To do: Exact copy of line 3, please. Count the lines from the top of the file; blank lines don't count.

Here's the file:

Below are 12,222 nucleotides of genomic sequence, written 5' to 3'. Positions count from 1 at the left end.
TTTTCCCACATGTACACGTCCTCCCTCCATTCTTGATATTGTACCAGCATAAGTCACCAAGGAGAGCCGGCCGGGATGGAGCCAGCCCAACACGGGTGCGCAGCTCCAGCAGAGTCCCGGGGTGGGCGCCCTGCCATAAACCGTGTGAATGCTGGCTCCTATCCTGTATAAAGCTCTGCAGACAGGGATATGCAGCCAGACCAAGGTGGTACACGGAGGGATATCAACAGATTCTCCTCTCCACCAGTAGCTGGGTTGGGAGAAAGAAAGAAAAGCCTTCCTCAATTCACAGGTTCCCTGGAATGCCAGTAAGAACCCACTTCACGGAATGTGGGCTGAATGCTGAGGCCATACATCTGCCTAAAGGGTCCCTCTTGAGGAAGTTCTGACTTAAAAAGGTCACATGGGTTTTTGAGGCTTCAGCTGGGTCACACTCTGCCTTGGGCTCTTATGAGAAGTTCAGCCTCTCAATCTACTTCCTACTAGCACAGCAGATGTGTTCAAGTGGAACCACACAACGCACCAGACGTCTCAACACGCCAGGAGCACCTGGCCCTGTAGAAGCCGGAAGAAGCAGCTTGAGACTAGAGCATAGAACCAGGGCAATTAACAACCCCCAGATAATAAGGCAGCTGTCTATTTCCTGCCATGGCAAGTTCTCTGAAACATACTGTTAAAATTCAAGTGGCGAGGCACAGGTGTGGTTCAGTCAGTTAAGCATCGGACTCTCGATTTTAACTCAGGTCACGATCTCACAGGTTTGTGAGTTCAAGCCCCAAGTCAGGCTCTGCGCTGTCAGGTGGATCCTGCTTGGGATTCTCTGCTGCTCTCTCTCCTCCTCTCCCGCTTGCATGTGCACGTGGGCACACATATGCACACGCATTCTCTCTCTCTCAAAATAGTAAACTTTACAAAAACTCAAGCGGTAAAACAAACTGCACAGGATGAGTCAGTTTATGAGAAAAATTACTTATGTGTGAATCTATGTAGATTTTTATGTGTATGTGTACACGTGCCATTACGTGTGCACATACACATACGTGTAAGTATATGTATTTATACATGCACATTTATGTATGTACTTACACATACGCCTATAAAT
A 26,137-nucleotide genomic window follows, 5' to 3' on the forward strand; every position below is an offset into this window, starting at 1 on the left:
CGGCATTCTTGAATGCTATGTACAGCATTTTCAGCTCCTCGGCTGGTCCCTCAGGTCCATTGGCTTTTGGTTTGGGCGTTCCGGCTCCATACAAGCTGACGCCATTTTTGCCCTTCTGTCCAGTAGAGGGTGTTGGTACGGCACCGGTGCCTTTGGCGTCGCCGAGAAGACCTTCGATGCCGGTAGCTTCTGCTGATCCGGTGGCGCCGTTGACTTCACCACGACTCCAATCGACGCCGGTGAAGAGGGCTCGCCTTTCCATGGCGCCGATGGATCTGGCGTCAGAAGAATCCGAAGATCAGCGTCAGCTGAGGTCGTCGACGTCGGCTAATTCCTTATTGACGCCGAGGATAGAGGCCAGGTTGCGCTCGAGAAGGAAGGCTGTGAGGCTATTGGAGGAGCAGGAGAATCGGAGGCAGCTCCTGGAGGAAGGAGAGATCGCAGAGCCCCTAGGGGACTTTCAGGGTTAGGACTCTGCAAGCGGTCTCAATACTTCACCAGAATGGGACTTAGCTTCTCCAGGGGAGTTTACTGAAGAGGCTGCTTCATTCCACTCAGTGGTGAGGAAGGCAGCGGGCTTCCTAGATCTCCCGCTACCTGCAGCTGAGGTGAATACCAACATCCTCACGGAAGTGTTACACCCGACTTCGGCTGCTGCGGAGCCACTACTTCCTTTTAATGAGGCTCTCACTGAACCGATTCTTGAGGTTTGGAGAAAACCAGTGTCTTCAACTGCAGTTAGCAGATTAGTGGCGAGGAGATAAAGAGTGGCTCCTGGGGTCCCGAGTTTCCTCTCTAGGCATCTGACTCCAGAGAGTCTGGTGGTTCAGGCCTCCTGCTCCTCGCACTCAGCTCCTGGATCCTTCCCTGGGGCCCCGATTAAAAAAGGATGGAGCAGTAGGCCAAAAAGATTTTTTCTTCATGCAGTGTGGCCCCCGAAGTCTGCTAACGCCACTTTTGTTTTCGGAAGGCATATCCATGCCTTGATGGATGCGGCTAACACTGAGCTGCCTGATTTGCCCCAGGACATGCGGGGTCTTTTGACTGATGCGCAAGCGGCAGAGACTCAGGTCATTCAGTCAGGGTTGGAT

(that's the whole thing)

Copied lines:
A 26,137-nucleotide genomic window follows, 5' to 3' on the forward strand; every position below is an offset into this window, starting at 1 on the left: